Of course, we’ve all seen the head­lines about self-dri­ving cars being tri­aled by Uber in Pitts­burgh. Still in a con­trolled exper­i­men­ta­tion phase, they’re bare­ly scratch­ing the sur­face of autonomous trans­porta­tion pos­si­bil­i­ties. Think of the appli­ca­tions that come with true syn­chro­ni­sa­tion with com­put­ers and busi­ness­es. Hours of freed-up time, sched­ule man­age­ment, and more effi­cient ways to com­mute are well on the way.

As for deliv­ery, it’s a stream that runs both ways. As fur­ther advances are made in auto­mat­ic land, sea, and air deliv­ery, busi­ness­es will find them­selves able to send prod­ucts far faster and at low­er cost than in days gone by, reap­ing the rewards in hap­py, loy­al cus­tomers. In reverse, pro­fes­sion­als will be able to take deliv­ery of key infor­ma­tion, prod­ucts, and sam­ples at the same increased speed, stream­lin­ing an entire phase of devel­op­ment. 


Entre­pre­neurs like Bill Gates and Elon Musk have brought the pur­suit of of next gen­er­a­tion, longer life bat­ter­ies to the fore­front in recent years. The appli­ca­tions are var­ied, from vehi­cles to home ener­gy sys­tems, and with­out ques­tion, they’ll ben­e­fit both home­own­ers and busi­ness­es when wider adop­tion and low-cost devel­op­ment arrives.

Com­pa­nies will soon be able to dri­ve down ener­gy costs from top to bot­tom, be it through inter­nal oper­a­tions or sup­ply-chain pro­duc­tion, and if Tes­las gigafac­to­ry is any­thing to go by, the mass pro­duc­tion of the next gen­er­a­tion of bat­ter­ies will be ful­ly sus­tain­able.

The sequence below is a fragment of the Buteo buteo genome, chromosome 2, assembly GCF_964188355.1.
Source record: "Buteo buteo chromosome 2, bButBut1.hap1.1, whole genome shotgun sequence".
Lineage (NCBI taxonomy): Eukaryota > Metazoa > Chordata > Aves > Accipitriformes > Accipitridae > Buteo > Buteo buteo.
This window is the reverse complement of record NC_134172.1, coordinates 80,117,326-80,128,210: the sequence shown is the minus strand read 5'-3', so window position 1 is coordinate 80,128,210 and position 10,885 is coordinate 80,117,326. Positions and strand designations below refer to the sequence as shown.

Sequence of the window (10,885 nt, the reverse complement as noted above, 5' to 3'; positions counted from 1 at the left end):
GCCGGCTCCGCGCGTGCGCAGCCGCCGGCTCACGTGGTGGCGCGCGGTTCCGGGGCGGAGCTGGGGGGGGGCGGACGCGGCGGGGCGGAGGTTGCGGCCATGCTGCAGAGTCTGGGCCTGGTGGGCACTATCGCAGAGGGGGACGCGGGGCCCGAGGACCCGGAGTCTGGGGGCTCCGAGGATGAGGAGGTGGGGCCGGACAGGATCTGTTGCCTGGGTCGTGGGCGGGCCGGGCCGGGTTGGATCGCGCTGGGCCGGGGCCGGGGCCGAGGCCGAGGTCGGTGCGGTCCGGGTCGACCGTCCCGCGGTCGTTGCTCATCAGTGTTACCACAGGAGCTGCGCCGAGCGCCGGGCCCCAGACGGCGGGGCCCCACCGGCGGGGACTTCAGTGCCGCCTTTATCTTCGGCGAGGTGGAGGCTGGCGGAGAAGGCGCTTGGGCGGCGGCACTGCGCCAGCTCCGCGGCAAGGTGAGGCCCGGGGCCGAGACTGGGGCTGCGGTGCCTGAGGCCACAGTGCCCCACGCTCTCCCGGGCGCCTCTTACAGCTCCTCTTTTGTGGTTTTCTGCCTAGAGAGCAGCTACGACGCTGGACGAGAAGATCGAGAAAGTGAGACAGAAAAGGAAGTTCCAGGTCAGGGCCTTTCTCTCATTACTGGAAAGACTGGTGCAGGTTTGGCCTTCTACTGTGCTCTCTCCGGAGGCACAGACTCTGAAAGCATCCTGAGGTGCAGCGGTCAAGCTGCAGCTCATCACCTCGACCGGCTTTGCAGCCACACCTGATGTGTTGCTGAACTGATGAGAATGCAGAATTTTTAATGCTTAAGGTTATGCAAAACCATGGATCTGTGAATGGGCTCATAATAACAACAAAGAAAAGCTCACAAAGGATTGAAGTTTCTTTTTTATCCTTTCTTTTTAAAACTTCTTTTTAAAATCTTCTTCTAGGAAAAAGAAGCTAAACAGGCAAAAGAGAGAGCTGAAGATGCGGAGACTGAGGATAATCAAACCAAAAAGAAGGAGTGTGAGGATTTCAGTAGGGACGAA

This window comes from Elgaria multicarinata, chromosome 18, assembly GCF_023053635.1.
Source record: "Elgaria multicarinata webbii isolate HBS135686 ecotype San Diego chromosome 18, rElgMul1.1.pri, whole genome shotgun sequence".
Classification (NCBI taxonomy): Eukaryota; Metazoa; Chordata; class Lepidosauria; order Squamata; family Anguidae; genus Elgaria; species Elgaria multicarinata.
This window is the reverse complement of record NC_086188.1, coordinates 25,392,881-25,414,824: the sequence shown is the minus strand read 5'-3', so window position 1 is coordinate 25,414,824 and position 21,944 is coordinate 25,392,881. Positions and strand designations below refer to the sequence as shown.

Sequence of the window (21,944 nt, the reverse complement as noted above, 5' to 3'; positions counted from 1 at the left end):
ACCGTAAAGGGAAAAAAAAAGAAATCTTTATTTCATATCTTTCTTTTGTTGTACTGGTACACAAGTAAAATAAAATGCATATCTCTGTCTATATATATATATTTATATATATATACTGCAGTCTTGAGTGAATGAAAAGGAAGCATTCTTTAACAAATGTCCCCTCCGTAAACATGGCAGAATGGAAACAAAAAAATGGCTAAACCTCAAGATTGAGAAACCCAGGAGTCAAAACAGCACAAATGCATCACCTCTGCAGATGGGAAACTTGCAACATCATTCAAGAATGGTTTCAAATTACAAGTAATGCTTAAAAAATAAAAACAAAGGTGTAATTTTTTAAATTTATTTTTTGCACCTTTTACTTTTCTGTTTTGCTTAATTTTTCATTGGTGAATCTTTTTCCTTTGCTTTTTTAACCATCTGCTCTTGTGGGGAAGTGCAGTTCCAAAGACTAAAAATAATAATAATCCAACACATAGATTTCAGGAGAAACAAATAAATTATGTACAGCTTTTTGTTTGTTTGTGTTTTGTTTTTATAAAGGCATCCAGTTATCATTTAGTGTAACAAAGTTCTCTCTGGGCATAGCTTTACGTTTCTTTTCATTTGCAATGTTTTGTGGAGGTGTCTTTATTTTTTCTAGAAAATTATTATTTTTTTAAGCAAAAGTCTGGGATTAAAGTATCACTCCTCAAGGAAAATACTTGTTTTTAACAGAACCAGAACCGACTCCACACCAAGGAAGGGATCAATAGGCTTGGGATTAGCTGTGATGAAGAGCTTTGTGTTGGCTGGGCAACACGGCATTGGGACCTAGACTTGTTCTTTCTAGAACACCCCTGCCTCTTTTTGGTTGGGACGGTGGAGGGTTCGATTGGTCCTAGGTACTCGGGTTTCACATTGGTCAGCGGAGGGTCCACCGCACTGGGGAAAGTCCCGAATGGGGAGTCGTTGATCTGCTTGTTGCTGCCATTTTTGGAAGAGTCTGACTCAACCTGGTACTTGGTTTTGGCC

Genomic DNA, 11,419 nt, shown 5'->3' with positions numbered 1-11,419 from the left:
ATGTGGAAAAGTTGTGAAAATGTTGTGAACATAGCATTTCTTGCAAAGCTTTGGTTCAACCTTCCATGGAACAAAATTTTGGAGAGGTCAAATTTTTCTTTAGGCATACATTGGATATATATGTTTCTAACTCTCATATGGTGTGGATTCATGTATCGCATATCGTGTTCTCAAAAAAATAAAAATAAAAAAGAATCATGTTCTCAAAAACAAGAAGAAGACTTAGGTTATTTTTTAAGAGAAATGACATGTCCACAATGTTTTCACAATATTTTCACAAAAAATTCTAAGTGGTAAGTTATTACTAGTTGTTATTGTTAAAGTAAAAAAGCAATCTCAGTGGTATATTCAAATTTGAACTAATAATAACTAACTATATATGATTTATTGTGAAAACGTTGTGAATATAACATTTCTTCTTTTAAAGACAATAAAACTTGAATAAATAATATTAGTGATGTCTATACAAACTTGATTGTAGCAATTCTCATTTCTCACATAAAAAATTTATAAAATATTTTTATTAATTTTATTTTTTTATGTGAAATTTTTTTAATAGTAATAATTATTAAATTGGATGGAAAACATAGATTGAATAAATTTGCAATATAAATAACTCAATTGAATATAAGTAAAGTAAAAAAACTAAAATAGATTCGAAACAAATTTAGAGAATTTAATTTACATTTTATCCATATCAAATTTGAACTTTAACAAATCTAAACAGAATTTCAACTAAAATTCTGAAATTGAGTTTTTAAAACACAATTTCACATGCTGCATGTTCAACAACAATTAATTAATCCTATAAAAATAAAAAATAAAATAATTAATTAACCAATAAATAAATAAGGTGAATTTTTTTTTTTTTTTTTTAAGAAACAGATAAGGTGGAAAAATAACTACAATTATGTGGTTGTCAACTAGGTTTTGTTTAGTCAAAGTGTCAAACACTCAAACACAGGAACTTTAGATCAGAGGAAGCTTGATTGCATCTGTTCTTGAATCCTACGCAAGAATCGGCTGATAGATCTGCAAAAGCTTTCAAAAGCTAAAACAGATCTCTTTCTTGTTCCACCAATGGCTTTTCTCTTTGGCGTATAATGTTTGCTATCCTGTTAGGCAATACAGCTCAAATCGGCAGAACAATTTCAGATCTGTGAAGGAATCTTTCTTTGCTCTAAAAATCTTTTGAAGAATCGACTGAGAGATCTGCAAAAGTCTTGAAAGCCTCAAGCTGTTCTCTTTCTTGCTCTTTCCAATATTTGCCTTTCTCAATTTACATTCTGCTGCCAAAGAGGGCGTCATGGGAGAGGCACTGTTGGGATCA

A blockchain is an ever-grow­ing data­base that hold a series of secure trans­ac­tion records. Each block is con­nect­ed to the last, and the chain con­tin­ues to grow as more trans­ac­tion ‑data is stored. Ever heard of bit­coin? Then you’ve heard of a blockchain, because that is tech­nol­o­gy that pow­ers it.

 But for busi­ness, a blockchain goes far beyond the ‘cryp­tocur­ren­cy’ appli­ca­tion. It has the abil­i­ty to dis­rupt finan­cial ser­vices, health­care, ener­gy, you name it — if it has process­es that require exchanges between peers, be it cur­ren­cy or data, the blockchain allows for a secure, ful­ly val­i­dat­ed trans­ac­tion any­time its required. 

Inevitably, these tech­nolo­gies (and oth­ers) will con­verge, result­ing in appli­ca­tions that pull from many to cre­ate one inte­grat­ed, effi­cient process; tru­ly “e pluribus unum” brought to life. For busi­ness lead­ers, this presents oppor­tu­ni­ty, both for inter­nal effi­cien­cy and val­ue cre­at­ed for the end user. Just imag­ine — an IoT device that can check the vitals of infant, then send the infor­ma­tion to an AI-diag­nos­tic tool. After that, a doc­tor can review the diag­nos­tic with a VR device, then pre­scribe med­i­cine deliv­ered via autonomous trans­porta­tion. Final­ly, the infant’s med­ical records are updat­ed on a health record sys­tem pow­ered by the blockchain tech­nol­o­gy. It’s a remark­able feat of inte­grat­ed tech, and it’s clos­er than we think.

At first glance, it may appear that many of these tech­nol­o­gy shifts don’t apply to you, your busi­ness, or even your indus­try. But we’ve thought that before, only for the inno­va­tion to spread, encir­cling us on an island of igno­rance. In recent his­to­ry, the smartest exec­u­tives are the ones who seek out infor­ma­tion, mas­ter­ing new tech­nolo­gies before they become wide­spread. That way, they’re ahead of the curve, pre­pared for what’s to come instead of tread­ing water to keep up.

What­ev­er order these tec­ton­ic shifts come in, and how­ev­er much they dis­rupt our indi­vid­ual indus­tries, becom­ing com­fort­able with what they are, how they work, and more impor­tant­ly, how they can work for you will do far more good than harm.

Digital Marketing
Vijayanta Gupta

Posted on 10-06-2016